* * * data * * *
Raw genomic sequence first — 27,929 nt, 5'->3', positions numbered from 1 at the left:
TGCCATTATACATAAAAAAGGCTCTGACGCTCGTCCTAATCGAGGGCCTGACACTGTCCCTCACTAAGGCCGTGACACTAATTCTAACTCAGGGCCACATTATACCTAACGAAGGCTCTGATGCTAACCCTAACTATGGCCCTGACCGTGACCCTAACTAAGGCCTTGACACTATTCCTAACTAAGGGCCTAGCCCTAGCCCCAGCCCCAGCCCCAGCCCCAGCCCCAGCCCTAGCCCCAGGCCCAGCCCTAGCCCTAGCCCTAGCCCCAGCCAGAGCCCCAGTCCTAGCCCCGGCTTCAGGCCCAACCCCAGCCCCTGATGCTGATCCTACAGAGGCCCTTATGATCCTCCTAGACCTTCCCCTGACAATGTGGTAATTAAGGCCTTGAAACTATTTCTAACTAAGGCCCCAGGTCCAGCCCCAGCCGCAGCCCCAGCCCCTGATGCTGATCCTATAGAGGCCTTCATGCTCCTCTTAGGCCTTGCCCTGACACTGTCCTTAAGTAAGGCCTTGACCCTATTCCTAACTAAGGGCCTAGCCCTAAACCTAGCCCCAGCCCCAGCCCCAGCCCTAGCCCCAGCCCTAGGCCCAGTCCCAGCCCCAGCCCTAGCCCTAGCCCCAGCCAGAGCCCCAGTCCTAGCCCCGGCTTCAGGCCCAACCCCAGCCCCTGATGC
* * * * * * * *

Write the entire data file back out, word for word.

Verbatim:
Raw genomic sequence first — 27,929 nt, 5'->3', positions numbered from 1 at the left:
TGCCATTATACATAAAAAAGGCTCTGACGCTCGTCCTAATCGAGGGCCTGACACTGTCCCTCACTAAGGCCGTGACACTAATTCTAACTCAGGGCCACATTATACCTAACGAAGGCTCTGATGCTAACCCTAACTATGGCCCTGACCGTGACCCTAACTAAGGCCTTGACACTATTCCTAACTAAGGGCCTAGCCCTAGCCCCAGCCCCAGCCCCAGCCCCAGCCCCAGCCCTAGCCCCAGGCCCAGCCCTAGCCCTAGCCCTAGCCCCAGCCAGAGCCCCAGTCCTAGCCCCGGCTTCAGGCCCAACCCCAGCCCCTGATGCTGATCCTACAGAGGCCCTTATGATCCTCCTAGACCTTCCCCTGACAATGTGGTAATTAAGGCCTTGAAACTATTTCTAACTAAGGCCCCAGGTCCAGCCCCAGCCGCAGCCCCAGCCCCTGATGCTGATCCTATAGAGGCCTTCATGCTCCTCTTAGGCCTTGCCCTGACACTGTCCTTAAGTAAGGCCTTGACCCTATTCCTAACTAAGGGCCTAGCCCTAAACCTAGCCCCAGCCCCAGCCCCAGCCCTAGCCCCAGCCCTAGGCCCAGTCCCAGCCCCAGCCCTAGCCCTAGCCCCAGCCAGAGCCCCAGTCCTAGCCCCGGCTTCAGGCCCAACCCCAGCCCCTGATGC